Home School

November 16, 2018

By Rob Humphreys ’16MBA

College students hang out in their professor’s unit in Rollins’ Ward Hall.
Photo by Scott Cook.

For residents of Ward Hall, the successful transition to college is made easier by the art professor, former valedictorian, and outgoing toddler who live on the first floor.

Prior to taking up residence alongside first-year students in Ward Hall, MacKenzie Moon Ryan admits to being “kind of an office junkie.” It’s safe to say she’s kicked that habit. As Rollins’ faculty director of the Living Learning Communities (LLC) program, Moon Ryan—an assistant professor of art history—is now smack dab in the middle of it all, sharing a first-floor apartment with husband James Ryan ’17 ’19MBA, not-quite-2-year-old daughter Imogen, and, well, let’s be honest, pretty much anyone on campus who wants to swing by for a chat.

Officially, she’s there to “foster collaboration between academic affairs and student affairs by integrating in- and out-of-the-classroom experiences in Rollins’ residence halls.” But that’s a mouthful. More simply, Moon Ryan’s job is to reflect the name of the program: live on campus, help new students learn holistically, and build community.

“I find myself being much more social in this role,” she says. “It’s really opened up my schedule and my flexibility, and I’m a lot more accessible now.”

Helping new students transition to college—and become successful beyond their first semester—is what drives Moon Ryan to serve as Rollins’ sole faculty-in-residence.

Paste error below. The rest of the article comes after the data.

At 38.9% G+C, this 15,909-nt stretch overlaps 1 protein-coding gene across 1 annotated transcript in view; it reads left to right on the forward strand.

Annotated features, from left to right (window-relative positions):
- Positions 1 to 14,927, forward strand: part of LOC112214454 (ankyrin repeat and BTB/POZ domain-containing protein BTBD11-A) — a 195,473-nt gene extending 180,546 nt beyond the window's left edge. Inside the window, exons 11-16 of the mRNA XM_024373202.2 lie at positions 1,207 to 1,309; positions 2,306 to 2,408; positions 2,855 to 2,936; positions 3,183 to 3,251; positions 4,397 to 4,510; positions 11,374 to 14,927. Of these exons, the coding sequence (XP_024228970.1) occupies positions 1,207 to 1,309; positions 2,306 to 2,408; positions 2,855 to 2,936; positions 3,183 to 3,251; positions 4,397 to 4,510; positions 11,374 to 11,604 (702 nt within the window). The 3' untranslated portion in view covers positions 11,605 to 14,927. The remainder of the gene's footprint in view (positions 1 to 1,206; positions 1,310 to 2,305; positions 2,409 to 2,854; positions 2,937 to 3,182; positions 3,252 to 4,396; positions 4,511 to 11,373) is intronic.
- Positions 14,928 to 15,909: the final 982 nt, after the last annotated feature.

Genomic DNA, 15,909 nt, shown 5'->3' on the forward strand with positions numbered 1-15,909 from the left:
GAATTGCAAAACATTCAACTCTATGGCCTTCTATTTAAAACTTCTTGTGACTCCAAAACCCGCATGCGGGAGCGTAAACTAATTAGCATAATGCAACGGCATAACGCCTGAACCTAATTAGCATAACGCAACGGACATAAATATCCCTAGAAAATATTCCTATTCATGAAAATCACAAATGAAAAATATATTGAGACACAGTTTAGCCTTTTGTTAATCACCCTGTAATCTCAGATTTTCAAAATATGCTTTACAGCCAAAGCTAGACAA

“The personal and professional really blend,” she says, “but I see that as an advantage at this point in life. I couldn’t be happier. Plus, everyone is jealous because I have a reserved parking space.”

Community courses

In LLC halls like Ward, students are housed according to their Rollins Conference Course (RCC), a first-semester seminar class based on a broad range of topics. This creates a community where residents live and learn together, experiencing college life with a group of classmates who share similar interests. They also meet regularly with their RCC professor outside the classroom and often retain them as an advisor.

It takes a village

In addition to Moon Ryan, numerous faculty, staff, and students team up to make the LLC program a success. Residential assistants handle in-hall programming, graduate students live on campus and mentor undergrads, residential life staff make their home in Sutton Apartments, and professors from every discipline teach RCC courses.

Cute connections

When Moon Ryan picks up Imogen from day care at 3:30, they usually spend the afternoon traipsing around campus—from climbing stairs in the library to banging out a few notes on the practice pianos in Keene Hall. It’s a natural icebreaker too. “Imogen’s a great conversation starter,” she says, “and the students can always find something to talk about when my daughter’s present.”

Open door

Sometimes students stop in because they’re homesick. Other times they’re looking for personal advice or academic insights. Last fall, James—Rollins’ 2017 valedictorian—cooked all 18 of his wife’s RCC students a meal. Regardless of why they come to the apartment, one thing is certain: Titchfield, their adopted cat, is always game for a good belly rub.

A Rollins professor leads a discussion in an outdoor classroom.

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